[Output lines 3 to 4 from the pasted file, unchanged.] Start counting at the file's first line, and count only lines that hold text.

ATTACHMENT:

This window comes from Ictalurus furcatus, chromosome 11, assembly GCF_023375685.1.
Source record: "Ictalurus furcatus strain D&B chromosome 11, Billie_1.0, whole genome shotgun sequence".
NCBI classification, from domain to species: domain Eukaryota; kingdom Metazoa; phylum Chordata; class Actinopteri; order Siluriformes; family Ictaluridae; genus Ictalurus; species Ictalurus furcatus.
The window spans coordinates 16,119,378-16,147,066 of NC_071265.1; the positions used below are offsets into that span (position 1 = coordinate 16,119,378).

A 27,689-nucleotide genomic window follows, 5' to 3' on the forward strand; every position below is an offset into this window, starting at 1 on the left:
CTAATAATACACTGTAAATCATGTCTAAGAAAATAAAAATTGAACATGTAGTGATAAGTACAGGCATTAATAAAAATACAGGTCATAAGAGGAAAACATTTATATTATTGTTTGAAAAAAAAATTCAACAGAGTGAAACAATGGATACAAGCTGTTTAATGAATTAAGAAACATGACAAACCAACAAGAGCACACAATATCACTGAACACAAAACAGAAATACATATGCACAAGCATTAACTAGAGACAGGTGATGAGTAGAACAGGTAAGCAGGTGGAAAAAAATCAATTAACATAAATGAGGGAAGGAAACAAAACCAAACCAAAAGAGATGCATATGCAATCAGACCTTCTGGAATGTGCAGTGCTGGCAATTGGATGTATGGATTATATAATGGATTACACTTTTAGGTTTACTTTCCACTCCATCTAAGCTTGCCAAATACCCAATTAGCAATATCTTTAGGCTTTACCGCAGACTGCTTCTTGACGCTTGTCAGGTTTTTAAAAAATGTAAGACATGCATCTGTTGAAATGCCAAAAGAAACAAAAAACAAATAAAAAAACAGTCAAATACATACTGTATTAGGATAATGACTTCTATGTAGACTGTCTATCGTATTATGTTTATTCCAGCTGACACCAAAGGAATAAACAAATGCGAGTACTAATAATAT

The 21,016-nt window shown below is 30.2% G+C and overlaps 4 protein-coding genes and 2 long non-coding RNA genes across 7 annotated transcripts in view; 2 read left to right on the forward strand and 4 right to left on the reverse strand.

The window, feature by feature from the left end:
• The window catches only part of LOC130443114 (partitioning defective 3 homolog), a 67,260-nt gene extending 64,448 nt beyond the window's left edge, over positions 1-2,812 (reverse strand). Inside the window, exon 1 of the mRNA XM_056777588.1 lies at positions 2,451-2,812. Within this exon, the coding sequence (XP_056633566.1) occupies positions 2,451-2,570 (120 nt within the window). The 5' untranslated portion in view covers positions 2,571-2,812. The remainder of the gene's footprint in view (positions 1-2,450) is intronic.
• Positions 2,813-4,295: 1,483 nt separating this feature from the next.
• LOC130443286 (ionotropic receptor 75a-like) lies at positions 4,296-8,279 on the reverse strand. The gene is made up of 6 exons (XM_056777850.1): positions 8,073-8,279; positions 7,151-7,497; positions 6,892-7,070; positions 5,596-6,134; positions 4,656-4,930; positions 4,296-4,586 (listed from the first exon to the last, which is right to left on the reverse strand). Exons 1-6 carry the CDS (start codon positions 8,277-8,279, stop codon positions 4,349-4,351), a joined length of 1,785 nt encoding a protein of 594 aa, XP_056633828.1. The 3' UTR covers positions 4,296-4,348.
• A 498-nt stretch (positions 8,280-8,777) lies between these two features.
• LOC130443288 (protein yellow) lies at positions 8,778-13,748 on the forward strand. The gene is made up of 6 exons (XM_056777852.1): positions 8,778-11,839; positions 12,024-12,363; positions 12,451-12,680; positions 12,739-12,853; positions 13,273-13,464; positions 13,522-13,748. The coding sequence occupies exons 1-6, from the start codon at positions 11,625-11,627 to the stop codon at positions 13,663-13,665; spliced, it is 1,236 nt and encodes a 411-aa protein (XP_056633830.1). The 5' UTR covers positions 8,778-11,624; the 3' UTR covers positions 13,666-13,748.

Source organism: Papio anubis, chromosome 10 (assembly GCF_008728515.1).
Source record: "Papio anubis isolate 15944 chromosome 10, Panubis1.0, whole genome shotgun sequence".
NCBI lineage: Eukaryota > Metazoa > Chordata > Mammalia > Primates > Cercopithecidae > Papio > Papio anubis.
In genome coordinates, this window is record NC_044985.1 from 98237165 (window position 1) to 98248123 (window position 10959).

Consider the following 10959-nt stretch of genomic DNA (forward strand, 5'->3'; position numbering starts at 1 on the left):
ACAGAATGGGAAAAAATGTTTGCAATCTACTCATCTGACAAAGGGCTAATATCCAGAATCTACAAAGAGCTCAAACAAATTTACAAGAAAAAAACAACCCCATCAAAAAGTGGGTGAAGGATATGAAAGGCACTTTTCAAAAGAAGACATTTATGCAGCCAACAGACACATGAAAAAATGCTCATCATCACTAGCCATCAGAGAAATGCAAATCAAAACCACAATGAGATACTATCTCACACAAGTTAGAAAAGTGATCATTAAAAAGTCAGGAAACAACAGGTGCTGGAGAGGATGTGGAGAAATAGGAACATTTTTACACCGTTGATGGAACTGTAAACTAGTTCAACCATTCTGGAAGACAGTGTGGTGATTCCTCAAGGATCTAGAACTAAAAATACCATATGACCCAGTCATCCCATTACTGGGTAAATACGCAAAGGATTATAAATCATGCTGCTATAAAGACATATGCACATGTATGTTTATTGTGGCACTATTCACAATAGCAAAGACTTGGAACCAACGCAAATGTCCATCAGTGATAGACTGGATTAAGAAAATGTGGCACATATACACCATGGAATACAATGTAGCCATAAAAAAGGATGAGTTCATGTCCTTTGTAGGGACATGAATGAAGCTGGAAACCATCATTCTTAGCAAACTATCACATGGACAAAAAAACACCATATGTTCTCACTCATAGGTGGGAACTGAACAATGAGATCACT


NCBI classification, from domain to species: domain Eukaryota; kingdom Metazoa; phylum Chordata; class Actinopteri; order Siluriformes; family Ictaluridae; genus Ictalurus; species Ictalurus furcatus.
The window spans coordinates 16,119,378-16,147,066 of NC_071265.1; the positions used below are offsets into that span (position 1 = coordinate 16,119,378).